You should see the orthodoxes here, they're a funny bunch. Imagine cats discovering religion. They think small, immediate and they're scared as fuck of any cracking twig. They resort to ritual to guard from divine punishment and most of the time feel they're above any sin.
    The divine punishment here is not hell (everyone goes to heaven), but less divine care, that leads to unfortunate events (sickness, accidents, loss of money). In extreme cases god can beat you, as the expression says "L-a bătut Dumnezeu". Literally "God beat him", the result being malformation or extreme tragedy. Dumnezeu is the local name of God, it's a contraction of dominus deus.

    Now there might be variations in ortohodoxy. Certainly the experiences are different. In Romania religion coexisted with communism, the priests being the political militia's informants.
     
    Last edited: Dec 6, 2021
  7. vasco

    vasco Well-Known Member

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    Although that is a nice thought, there are entire teams of footballers here who got sick with covid. And those boys run a lot.
     
  8. OldUncles

    OldUncles Well-Known Member

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    Dumnezeu is the local name of God, it's a contraction of dominus deus.

    Wow. You know, I really do wish that I could retire immediately and work in anthropology and archaeology. These cultural and historical pieces of personal experiences are so fascinating. But there aren't enough years and even fewer dollars in my limited future. Imagine how many histories are yet to be written! And to tie all of the histories together! But I fear that we're nearing a new dark age of historical record, especially in my more depressed moments.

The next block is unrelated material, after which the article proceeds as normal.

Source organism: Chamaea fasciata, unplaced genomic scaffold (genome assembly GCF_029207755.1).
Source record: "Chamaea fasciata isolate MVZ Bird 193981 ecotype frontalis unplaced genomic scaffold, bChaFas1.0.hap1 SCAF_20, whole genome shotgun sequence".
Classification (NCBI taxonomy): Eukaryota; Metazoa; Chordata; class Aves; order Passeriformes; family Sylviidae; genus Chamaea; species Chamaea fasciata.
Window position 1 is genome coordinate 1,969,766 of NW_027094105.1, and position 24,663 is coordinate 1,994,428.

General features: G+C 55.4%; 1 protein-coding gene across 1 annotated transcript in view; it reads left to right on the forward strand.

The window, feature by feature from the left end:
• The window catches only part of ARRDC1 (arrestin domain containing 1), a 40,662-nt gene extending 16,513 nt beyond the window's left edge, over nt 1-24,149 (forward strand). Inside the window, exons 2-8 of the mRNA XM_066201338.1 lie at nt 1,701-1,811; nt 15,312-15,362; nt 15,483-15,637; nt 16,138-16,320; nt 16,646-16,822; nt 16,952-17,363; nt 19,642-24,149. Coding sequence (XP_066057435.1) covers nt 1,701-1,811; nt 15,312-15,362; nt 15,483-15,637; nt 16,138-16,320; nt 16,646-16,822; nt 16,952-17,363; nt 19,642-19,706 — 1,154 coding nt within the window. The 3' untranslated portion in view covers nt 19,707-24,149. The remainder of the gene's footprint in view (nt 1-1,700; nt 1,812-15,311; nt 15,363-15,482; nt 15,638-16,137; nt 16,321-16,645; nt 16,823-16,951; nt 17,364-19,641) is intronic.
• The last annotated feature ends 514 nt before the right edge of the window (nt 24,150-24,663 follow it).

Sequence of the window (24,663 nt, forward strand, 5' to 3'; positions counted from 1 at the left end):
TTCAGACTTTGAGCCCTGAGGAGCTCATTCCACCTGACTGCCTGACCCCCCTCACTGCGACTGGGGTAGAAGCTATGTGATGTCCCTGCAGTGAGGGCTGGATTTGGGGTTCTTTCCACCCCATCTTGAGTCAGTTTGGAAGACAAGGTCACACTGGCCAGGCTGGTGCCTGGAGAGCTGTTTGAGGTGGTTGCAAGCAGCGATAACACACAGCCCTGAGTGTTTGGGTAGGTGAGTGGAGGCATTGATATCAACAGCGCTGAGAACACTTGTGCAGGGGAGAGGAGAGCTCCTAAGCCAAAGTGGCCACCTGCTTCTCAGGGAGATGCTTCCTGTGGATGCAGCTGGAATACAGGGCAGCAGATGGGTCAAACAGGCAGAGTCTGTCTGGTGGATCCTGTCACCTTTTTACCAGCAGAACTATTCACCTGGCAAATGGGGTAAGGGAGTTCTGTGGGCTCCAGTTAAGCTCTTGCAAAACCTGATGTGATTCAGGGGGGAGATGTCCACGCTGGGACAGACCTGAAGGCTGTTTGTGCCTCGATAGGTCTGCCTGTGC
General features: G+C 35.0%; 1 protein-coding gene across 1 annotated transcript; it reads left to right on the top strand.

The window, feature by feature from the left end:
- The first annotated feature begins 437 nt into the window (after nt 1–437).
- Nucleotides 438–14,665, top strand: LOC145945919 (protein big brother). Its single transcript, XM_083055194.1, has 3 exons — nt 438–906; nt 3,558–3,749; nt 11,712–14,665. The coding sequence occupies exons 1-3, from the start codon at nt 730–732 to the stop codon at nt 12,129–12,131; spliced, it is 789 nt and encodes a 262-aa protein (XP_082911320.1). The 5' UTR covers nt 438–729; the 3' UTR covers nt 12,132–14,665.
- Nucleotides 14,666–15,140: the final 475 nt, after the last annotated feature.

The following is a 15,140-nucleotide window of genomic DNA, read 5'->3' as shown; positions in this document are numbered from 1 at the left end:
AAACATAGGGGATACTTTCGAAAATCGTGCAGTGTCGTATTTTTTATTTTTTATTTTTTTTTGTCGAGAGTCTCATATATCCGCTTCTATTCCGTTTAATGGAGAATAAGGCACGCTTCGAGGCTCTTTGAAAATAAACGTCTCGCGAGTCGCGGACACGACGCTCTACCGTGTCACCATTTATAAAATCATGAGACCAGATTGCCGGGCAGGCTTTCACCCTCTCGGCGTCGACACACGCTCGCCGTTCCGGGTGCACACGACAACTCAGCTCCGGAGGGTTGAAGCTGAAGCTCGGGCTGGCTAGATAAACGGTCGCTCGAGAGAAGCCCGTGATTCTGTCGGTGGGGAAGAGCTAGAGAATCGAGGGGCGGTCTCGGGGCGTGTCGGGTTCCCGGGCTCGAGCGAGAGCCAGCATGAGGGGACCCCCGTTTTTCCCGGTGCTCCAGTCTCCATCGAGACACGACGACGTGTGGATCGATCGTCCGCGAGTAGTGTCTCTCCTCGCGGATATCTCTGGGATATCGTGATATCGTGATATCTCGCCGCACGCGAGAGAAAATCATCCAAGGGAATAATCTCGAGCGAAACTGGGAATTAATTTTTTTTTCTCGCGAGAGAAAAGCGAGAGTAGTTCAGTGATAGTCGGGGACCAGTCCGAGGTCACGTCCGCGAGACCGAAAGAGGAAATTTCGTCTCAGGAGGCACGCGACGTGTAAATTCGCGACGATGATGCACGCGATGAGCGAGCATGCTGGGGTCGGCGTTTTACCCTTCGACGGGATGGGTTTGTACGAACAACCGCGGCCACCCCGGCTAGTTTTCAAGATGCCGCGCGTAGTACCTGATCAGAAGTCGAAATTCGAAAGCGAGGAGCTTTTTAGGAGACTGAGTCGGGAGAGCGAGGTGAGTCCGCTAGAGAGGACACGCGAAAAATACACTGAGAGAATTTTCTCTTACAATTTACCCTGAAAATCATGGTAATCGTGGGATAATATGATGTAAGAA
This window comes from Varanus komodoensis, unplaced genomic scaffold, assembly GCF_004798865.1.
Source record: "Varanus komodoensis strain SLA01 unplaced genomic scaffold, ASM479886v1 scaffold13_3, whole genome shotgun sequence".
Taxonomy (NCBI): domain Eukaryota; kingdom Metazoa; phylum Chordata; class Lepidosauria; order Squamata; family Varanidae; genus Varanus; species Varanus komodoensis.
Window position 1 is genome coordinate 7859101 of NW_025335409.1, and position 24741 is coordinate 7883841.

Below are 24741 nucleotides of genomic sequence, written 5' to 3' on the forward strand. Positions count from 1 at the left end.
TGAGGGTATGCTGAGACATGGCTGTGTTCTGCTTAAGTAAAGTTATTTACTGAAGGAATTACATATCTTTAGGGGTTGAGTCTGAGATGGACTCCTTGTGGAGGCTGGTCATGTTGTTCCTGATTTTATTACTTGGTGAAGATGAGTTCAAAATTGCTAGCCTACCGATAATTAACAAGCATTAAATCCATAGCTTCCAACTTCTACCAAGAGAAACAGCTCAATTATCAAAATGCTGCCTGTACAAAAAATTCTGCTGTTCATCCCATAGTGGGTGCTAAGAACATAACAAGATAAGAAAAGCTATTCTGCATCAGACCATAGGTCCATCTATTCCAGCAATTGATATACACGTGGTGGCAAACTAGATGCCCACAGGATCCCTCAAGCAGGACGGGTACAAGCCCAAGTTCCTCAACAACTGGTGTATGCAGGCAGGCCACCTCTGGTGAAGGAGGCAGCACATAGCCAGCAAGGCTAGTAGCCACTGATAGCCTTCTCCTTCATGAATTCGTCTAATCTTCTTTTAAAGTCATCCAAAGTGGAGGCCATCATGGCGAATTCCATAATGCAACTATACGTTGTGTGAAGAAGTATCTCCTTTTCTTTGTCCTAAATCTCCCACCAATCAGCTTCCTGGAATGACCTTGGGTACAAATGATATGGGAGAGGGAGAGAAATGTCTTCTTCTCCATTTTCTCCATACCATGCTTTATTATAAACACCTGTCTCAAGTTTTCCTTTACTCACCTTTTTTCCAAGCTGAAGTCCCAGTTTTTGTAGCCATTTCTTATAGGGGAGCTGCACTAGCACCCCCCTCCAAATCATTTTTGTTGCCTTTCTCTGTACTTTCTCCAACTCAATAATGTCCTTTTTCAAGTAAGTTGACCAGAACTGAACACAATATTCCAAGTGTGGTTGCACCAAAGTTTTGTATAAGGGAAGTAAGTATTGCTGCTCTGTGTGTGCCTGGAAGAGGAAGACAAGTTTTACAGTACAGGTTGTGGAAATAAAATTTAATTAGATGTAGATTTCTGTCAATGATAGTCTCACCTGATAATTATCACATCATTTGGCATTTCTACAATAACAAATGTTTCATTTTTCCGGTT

It's strange how bureaucrats and government employees can transition so easily from one political -- or religious -- system to another. For example, how ex-Nazis became powerful after WW2 in West Germany, East Germany, and the United States. It's all a matter of political convenience. And a universal phenomenon across history. And I've had Nazis in my own family, so I don't just throw charges around, lol.
     
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  9. vasco

    vasco Well-Known Member

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    Who knows what monsters I've had in my family. It's even worse when you don't recognise them as such.
     
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  10. vasco

    vasco Well-Known Member

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    I'm trying to do the most possible things outside work, which itself is sometimes very boring. For example now I study goats as a hobby. You know the big five personality traits? You can find them all in goats. Even conscientiousness, manifested as an adherence to rules. Then the differences in intelligence and its effect on feeding techniques are amazing.
     
  11. OldUncles

    OldUncles Well-Known Member

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    Are you keeping the goat data in a database, spreadsheet or a text file? :) Any data are good data.

    This sounds like an interesting study, really. We can really learn a lot about Darwinism from goats.
     
  12. vasco